On this day in history : 23rd October 1843 – Nelson’s Column in Trafalgar Square, erected to commemorate Admiral Horatio Nelson’s victory at Trafalgar in 1805 is finally completed….
In February 1838 a group of 121 Peers, MPs and dignitaries formed a committee to organise a monument to Lord Nelson…. It was funded mainly from private donations, including very generous help from the Tsar of Russia – and the British Government agreed to provide a site in Trafalgar Square, in front of the National Gallery….
A competition was held for the design – with a budget guide of between £20K-£30K…. (The end cost was actually £47K, over £3 million in today’s terms)…. The winning design came from William Railton; however, after criticism of how the completion was organised, it had to be run again…. After making slight revisions to his original design, Railton still won….the wining entry was chosen by a sub-committee, led by the Duke of Wellington….
Excavation work on the site began in July 1840 and on the 30th of September 1840 the first stone was laid – by Charles Davison Scott, honourably Secretary of the committee and also the son of John Scott, who had been Nelson’s secretary….
Built from Dartmoor granite, with a Craigleith sandstone statue of Nelson, designed by E.H.Baily, the monument has four bronze lions at the base – which were added in 1867…. The lions were designed by Sir Edwin Landseer and have come into some ridicule over the years…. Landseer had been given a dead lion by London Zoo, as a model to work from….but unfortunately it rotted and he had to resort to artistic licence….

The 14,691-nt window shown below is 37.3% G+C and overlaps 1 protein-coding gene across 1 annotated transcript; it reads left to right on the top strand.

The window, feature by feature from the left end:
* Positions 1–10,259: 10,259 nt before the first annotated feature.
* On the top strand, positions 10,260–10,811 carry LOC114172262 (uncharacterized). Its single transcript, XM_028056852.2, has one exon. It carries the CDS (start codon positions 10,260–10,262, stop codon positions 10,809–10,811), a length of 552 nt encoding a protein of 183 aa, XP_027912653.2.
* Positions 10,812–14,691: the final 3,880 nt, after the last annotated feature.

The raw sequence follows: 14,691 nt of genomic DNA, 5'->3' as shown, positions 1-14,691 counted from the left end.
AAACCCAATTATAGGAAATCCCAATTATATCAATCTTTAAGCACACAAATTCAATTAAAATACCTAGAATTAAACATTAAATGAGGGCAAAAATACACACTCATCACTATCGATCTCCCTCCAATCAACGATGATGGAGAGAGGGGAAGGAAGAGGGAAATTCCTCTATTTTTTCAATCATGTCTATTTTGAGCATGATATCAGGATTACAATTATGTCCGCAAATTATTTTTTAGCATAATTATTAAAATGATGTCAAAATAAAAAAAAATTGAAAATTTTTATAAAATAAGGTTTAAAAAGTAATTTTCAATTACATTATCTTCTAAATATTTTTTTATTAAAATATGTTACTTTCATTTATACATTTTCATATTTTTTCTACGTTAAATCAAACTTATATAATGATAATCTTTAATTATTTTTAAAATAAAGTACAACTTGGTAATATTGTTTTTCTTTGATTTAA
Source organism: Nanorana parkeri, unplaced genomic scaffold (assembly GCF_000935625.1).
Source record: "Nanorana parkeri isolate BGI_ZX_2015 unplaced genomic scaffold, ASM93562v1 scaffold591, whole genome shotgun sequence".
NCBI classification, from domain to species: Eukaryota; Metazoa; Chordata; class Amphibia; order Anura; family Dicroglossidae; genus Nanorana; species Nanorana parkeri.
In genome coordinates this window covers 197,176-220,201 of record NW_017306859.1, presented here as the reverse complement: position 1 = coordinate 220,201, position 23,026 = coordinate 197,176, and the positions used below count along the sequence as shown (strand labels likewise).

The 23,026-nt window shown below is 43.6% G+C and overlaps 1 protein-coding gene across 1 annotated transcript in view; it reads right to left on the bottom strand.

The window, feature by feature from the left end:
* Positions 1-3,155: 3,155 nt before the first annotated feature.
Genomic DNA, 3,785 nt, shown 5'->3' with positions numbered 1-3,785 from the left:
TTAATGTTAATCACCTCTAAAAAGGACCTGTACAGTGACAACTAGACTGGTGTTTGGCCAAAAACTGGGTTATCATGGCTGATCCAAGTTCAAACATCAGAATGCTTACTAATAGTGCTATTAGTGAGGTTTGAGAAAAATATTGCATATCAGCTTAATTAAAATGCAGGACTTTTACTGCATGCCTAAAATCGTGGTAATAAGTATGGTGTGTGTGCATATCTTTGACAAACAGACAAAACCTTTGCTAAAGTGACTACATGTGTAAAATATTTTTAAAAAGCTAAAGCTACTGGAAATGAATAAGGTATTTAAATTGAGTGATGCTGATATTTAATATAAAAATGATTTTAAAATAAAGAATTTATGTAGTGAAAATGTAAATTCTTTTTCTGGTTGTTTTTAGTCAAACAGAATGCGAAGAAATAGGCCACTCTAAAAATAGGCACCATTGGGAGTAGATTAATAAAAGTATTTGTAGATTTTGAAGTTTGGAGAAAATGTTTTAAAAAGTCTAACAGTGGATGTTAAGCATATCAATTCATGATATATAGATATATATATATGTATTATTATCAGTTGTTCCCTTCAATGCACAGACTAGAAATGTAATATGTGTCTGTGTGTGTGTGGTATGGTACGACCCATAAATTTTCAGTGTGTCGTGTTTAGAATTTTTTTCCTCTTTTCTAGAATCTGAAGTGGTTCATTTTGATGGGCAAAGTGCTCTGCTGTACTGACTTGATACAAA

The pedestal is decorated by four bronze relief panels, one on each side….and were cast from captured French guns…. They depict the Battle of Cape St. Vincent, Battle of the Nile, Battle of Copenhagen and the death of Nelson at Trafalgar…. The statue of Nelson himself faces down Whitehall towards the South – to HMS Victory at Portsmouth – and further beyond towards Southern Spain and Cape Trafalgar…. Fourteen stone masons were responsible for hoisting the statue up to the top of the column – and they held a dinner party up there on the plinth before doing so….
During World War 2 the German Luftwaffe were ordered not to bomb Nelson’s Column – as the intention was to move it to Berlin after they had ‘won the war’….